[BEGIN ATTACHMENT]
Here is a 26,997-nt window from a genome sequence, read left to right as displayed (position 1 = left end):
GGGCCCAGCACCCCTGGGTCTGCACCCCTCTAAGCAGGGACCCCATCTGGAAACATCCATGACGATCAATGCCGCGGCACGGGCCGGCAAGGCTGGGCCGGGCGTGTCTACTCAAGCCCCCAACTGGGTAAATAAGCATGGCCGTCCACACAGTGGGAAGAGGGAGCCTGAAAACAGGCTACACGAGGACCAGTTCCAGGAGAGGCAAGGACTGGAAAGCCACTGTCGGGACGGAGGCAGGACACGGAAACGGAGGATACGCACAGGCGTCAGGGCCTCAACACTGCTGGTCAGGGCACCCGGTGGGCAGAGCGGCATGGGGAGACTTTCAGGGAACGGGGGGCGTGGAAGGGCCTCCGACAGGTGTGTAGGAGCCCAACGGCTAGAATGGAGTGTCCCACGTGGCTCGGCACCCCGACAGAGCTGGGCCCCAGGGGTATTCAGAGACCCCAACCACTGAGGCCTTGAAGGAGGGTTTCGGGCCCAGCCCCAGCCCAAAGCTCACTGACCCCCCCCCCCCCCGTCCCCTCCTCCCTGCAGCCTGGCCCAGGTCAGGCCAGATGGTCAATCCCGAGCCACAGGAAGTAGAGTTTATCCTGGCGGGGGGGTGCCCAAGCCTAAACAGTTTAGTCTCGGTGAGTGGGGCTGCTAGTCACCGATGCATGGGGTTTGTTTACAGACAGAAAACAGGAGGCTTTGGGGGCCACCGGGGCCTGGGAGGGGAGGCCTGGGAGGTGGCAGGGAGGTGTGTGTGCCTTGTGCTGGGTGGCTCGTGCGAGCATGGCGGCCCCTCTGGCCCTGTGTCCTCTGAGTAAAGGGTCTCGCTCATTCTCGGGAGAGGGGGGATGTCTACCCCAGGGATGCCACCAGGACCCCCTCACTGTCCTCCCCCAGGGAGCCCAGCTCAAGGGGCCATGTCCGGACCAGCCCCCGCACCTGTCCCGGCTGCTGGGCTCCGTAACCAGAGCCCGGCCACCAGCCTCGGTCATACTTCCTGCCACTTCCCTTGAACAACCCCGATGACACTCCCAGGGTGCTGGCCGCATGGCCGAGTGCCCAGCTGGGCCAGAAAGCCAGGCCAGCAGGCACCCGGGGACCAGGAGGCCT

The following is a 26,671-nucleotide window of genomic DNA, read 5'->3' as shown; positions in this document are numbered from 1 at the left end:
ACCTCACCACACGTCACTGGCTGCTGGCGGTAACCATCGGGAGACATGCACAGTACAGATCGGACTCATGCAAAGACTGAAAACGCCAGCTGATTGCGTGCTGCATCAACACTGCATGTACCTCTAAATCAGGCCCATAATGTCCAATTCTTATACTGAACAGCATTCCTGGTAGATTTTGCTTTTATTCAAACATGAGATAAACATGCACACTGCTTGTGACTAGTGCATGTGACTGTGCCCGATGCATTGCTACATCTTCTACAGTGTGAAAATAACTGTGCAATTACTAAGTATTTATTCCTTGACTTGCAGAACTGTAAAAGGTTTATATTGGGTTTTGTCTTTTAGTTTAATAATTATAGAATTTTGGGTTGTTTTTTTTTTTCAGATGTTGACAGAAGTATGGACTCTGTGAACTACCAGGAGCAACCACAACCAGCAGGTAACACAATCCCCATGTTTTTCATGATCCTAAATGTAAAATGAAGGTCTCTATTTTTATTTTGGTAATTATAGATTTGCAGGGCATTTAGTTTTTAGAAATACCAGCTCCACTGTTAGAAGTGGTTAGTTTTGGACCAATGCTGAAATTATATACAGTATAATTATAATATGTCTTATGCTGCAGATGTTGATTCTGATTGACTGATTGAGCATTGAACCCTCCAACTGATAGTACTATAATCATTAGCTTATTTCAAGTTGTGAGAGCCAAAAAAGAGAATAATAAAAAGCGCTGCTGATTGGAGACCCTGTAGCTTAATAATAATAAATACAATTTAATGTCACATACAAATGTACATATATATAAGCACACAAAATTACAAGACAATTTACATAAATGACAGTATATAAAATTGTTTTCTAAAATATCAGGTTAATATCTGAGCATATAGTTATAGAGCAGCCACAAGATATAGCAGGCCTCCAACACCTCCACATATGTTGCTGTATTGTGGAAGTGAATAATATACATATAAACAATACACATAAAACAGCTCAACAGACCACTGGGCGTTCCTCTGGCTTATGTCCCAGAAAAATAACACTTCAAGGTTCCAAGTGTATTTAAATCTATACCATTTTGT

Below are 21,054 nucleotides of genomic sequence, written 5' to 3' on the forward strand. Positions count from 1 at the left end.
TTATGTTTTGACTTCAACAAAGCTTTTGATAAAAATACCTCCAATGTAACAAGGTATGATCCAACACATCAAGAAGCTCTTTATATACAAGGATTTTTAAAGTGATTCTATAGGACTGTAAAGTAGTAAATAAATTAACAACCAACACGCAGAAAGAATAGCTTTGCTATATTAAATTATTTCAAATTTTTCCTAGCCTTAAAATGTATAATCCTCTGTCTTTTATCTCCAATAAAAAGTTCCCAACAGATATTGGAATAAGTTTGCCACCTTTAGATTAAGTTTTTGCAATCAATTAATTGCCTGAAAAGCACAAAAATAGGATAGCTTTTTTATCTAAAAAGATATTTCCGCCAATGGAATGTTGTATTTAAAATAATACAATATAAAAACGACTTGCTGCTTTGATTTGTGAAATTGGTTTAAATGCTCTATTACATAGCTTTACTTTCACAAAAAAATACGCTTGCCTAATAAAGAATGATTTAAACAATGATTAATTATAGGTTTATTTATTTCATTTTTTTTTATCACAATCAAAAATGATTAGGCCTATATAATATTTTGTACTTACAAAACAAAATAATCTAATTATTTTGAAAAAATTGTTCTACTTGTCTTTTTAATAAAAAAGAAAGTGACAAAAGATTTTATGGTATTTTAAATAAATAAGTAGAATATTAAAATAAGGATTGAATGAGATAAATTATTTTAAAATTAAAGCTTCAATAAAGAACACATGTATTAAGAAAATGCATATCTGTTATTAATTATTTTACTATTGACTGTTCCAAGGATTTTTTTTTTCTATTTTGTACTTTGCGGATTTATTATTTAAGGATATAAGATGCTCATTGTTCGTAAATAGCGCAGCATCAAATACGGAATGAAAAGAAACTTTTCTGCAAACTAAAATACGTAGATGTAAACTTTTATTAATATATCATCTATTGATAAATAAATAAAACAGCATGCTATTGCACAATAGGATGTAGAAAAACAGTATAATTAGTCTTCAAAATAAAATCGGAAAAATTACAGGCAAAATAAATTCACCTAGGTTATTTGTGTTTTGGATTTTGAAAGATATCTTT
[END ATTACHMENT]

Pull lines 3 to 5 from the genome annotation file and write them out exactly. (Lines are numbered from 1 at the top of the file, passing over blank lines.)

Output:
The following is a 26,671-nucleotide window of genomic DNA, read 5'->3' as shown; positions in this document are numbered from 1 at the left end:
ACCTCACCACACGTCACTGGCTGCTGGCGGTAACCATCGGGAGACATGCACAGTACAGATCGGACTCATGCAAAGACTGAAAACGCCAGCTGATTGCGTGCTGCATCAACACTGCATGTACCTCTAAATCAGGCCCATAATGTCCAATTCTTATACTGAACAGCATTCCTGGTAGATTTTGCTTTTATTCAAACATGAGATAAACATGCACACTGCTTGTGACTAGTGCATGTGACTGTGCCCGATGCATTGCTACATCTTCTACAGTGTGAAAATAACTGTGCAATTACTAAGTATTTATTCCTTGACTTGCAGAACTGTAAAAGGTTTATATTGGGTTTTGTCTTTTAGTTTAATAATTATAGAATTTTGGGTTGTTTTTTTTTTTCAGATGTTGACAGAAGTATGGACTCTGTGAACTACCAGGAGCAACCACAACCAGCAGGTAACACAATCCCCATGTTTTTCATGATCCTAAATGTAAAATGAAGGTCTCTATTTTTATTTTGGTAATTATAGATTTGCAGGGCATTTAGTTTTTAGAAATACCAGCTCCACTGTTAGAAGTGGTTAGTTTTGGACCAATGCTGAAATTATATACAGTATAATTATAATATGTCTTATGCTGCAGATGTTGATTCTGATTGACTGATTGAGCATTGAACCCTCCAACTGATAGTACTATAATCATTAGCTTATTTCAAGTTGTGAGAGCCAAAAAAGAGAATAATAAAAAGCGCTGCTGATTGGAGACCCTGTAGCTTAATAATAATAAATACAATTTAATGTCACATACAAATGTACATATATATAAGCACACAAAATTACAAGACAATTTACATAAATGACAGTATATAAAATTGTTTTCTAAAATATCAGGTTAATATCTGAGCATATAGTTATAGAGCAGCCACAAGATATAGCAGGCCTCCAACACCTCCACATATGTTGCTGTATTGTGGAAGTGAATAATATACATATAAACAATACACATAAAACAGCTCAACAGACCACTGGGCGTTCCTCTGGCTTATGTCCCAGAAAAATAACACTTCAAGGTTCCAAGTGTATTTAAATCTATACCATTTTGT

Below are 21,054 nucleotides of genomic sequence, written 5' to 3' on the forward strand. Positions count from 1 at the left end.